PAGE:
Welcome to the these-ashes-made-me-break-out edition of Accounting Career Emergencies. In today's edition, a former Big 4 manager wants to pursue a chance to return to this old firm. How does he handle this with his current employer?
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Back to the Big 4 Boomerang:
Hey Going Concern, About a year ago, I left Big 4 as an audit manager and now work for a client of my former firm (though not one of mine, Paul Sarbanes and Michael Oxley made sure of that). Lately, I've been seriously considering a return to my old Big 4 stomping grounds.
My questions isn't whether I'm crazy or not, it's how to handle the issue with my current company. It's not a slam dunk that I will return to my old firm, but I want to at least pursue it. On the plus side, I have a good relationship with my current boss (we've known each other for several years). If I come clean to my boss but end up staying, that's a pretty big matzo ball hanging out there. If I reach out to my firm on the sly and leave, I threaten to restart my audit career by angering a client. Help me Going Concern, you're my only hope… Thanks, The Once and (possibly) Future Auditor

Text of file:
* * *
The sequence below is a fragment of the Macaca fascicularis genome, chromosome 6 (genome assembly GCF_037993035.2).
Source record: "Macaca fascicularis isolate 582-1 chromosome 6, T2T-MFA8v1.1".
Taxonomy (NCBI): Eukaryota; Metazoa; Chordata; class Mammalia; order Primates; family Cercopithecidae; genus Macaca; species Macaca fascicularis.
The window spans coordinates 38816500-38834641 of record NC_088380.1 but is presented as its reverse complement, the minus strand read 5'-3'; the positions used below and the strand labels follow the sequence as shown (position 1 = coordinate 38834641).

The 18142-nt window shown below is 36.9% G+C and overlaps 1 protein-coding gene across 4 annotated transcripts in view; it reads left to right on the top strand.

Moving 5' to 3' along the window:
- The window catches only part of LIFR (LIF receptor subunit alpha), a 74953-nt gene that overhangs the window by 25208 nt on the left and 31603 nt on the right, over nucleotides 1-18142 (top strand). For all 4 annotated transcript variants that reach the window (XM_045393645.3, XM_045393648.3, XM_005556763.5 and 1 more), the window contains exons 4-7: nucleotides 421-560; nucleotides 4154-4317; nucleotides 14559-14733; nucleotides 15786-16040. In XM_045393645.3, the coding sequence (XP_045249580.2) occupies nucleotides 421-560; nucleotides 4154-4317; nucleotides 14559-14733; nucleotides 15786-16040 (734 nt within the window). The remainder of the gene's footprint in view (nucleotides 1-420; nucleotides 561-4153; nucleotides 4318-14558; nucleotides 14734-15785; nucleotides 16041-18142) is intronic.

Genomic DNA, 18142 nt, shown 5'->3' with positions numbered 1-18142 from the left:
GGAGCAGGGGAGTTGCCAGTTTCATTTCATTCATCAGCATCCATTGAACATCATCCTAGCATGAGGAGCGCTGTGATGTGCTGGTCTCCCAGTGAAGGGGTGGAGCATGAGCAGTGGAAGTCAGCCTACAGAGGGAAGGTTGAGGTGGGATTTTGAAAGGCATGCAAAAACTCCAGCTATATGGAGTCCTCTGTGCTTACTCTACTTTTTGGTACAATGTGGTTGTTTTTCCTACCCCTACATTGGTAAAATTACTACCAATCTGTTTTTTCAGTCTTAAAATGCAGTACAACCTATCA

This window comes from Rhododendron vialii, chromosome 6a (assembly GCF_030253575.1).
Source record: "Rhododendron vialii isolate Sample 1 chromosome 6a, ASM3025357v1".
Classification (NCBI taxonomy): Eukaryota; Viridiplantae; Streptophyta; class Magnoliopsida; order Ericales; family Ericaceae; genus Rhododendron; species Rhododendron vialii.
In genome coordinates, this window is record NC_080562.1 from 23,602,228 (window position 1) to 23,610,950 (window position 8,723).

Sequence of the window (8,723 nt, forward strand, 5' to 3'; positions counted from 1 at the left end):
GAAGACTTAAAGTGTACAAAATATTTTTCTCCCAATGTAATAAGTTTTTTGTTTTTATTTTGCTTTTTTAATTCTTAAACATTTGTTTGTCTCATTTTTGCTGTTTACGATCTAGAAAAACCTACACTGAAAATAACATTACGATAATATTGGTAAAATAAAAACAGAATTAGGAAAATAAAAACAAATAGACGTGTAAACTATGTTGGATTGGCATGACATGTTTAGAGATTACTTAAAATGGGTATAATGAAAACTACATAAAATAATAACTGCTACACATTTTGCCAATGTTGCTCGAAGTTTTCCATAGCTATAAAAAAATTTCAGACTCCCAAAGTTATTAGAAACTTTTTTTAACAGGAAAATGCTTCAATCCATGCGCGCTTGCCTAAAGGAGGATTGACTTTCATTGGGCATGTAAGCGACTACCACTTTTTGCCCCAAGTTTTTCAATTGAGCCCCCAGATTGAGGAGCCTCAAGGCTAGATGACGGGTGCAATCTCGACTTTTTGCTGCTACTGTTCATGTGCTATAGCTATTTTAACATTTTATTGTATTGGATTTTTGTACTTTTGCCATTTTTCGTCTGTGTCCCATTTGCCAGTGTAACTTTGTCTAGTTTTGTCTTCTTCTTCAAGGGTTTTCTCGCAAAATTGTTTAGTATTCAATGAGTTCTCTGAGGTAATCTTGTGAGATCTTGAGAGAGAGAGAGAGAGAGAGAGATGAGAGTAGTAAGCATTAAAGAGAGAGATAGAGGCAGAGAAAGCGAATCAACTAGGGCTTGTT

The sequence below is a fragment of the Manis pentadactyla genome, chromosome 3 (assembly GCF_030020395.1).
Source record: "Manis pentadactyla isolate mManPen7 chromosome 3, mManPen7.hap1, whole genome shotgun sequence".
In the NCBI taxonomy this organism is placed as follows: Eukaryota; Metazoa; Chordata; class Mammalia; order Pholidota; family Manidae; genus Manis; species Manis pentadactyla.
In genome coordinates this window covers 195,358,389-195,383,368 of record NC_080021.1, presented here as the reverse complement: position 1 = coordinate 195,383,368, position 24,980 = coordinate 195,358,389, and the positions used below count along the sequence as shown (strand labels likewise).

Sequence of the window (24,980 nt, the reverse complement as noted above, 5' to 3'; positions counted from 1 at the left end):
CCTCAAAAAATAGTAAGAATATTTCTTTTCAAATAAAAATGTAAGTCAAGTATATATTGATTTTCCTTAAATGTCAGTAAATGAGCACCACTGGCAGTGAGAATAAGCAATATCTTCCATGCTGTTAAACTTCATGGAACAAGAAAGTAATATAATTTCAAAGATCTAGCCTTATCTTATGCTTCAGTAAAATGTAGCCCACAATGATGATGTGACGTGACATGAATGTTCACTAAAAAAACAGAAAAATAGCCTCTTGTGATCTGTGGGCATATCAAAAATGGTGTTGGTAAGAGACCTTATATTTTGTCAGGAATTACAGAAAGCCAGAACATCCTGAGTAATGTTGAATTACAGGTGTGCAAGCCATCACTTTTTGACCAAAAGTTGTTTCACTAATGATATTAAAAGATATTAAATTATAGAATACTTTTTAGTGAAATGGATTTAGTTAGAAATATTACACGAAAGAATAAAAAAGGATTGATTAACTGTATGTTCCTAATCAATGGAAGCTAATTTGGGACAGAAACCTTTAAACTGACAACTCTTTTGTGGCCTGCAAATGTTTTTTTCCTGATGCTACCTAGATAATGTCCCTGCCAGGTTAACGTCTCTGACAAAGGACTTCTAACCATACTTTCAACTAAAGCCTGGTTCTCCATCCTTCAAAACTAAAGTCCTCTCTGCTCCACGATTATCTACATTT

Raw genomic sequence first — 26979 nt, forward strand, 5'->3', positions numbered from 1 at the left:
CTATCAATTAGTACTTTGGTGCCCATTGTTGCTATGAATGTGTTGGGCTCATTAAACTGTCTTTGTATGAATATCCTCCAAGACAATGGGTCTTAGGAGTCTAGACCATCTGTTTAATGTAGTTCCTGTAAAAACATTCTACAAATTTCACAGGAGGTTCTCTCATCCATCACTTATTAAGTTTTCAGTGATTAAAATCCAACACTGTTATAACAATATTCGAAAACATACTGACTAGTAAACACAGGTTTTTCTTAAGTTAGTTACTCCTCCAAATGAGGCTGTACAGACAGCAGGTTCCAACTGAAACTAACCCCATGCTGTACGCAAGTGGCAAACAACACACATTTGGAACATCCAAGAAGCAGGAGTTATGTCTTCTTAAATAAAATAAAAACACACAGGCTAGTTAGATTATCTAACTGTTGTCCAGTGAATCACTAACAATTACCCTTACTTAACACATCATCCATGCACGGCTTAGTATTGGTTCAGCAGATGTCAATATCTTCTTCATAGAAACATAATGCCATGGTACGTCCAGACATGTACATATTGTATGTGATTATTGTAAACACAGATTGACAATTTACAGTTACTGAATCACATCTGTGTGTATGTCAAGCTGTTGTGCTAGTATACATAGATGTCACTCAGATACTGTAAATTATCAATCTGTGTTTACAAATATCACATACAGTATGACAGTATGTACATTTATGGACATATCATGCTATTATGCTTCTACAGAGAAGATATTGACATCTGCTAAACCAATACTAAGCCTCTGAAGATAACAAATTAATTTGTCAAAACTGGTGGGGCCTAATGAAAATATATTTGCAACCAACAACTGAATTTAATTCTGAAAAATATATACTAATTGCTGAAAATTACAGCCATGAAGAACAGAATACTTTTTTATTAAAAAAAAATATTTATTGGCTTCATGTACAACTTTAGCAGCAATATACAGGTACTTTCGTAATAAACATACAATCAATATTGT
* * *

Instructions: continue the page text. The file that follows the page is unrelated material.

A Seinfeld and a Star Wars reference? Obviously this is keeping you up at night. I'm on this.
Since you've made up your mind that you are pursuing a Big 4 boomerang situation, I won't pass judgment there but knowing a little more about your situation might be helpful. I'll be making some assumptions in order to help you with your ordeal. Personally, I'm a "honesty is the best policy" type, so telling your boss about your ambitions is the way to go. It sounds like you've got a good relationship with him/her and if you do the march in, drop the news and are gone in two weeks, I feel like you're torching that bridge. The best thing you can do is explain your reasons for pursuing a return to your Big 4 firm. If it's because you really miss auditing, I think you need your head examined. If it's because you think you want to make a run at partner, the odds are against you. If it's because you think it will better prepare you for a return to an industry for a management position, then you can probably explain this to your boss (assuming he/she is level-headed person); your honesty will be appreciated and your integrity will remain intact. And if you don't get the job, what then? Well, that is a bit awkward but if you and your boss have a good relationship and are the only two people aware of the situation (which I recommend), you don't have to worry about others getting all judgmental on your ass and you'll eventually get back to business as usual. If your boss knows you well, he/she probably is aware of your long-term career ambitions and knows that a move (regardless of whether it's a return to your old firm) is inevitable at some point and situations like this will come up occasionally. And if your boss isn't aware of what you want out of your career, this is a perfect time to start talking about it.
May The Force be with you.